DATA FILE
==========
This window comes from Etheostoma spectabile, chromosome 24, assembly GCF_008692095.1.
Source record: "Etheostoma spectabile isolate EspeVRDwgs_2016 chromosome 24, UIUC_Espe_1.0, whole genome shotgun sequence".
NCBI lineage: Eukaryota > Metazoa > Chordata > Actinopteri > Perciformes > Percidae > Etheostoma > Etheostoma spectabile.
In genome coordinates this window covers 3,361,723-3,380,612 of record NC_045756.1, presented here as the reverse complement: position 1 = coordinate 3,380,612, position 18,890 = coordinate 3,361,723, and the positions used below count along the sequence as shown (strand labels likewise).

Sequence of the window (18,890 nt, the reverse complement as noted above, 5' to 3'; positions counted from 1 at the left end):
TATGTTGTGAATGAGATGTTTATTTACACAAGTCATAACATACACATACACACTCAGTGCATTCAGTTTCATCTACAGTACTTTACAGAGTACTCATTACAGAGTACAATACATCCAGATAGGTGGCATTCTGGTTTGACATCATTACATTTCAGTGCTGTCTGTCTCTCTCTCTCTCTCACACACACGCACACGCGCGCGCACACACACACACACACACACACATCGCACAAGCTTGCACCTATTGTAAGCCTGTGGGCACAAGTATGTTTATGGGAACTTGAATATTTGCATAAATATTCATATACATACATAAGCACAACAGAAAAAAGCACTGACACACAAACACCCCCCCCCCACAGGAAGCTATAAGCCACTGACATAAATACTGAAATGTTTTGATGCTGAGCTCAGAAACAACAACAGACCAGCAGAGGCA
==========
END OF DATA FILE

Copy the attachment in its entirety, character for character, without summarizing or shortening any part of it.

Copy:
This window comes from Etheostoma spectabile, chromosome 24, assembly GCF_008692095.1.
Source record: "Etheostoma spectabile isolate EspeVRDwgs_2016 chromosome 24, UIUC_Espe_1.0, whole genome shotgun sequence".
NCBI lineage: Eukaryota > Metazoa > Chordata > Actinopteri > Perciformes > Percidae > Etheostoma > Etheostoma spectabile.
In genome coordinates this window covers 3,361,723-3,380,612 of record NC_045756.1, presented here as the reverse complement: position 1 = coordinate 3,380,612, position 18,890 = coordinate 3,361,723, and the positions used below count along the sequence as shown (strand labels likewise).

Sequence of the window (18,890 nt, the reverse complement as noted above, 5' to 3'; positions counted from 1 at the left end):
TATGTTGTGAATGAGATGTTTATTTACACAAGTCATAACATACACATACACACTCAGTGCATTCAGTTTCATCTACAGTACTTTACAGAGTACTCATTACAGAGTACAATACATCCAGATAGGTGGCATTCTGGTTTGACATCATTACATTTCAGTGCTGTCTGTCTCTCTCTCTCTCTCACACACACGCACACGCGCGCGCACACACACACACACACACACACATCGCACAAGCTTGCACCTATTGTAAGCCTGTGGGCACAAGTATGTTTATGGGAACTTGAATATTTGCATAAATATTCATATACATACATAAGCACAACAGAAAAAAGCACTGACACACAAACACCCCCCCCCCACAGGAAGCTATAAGCCACTGACATAAATACTGAAATGTTTTGATGCTGAGCTCAGAAACAACAACAGACCAGCAGAGGCA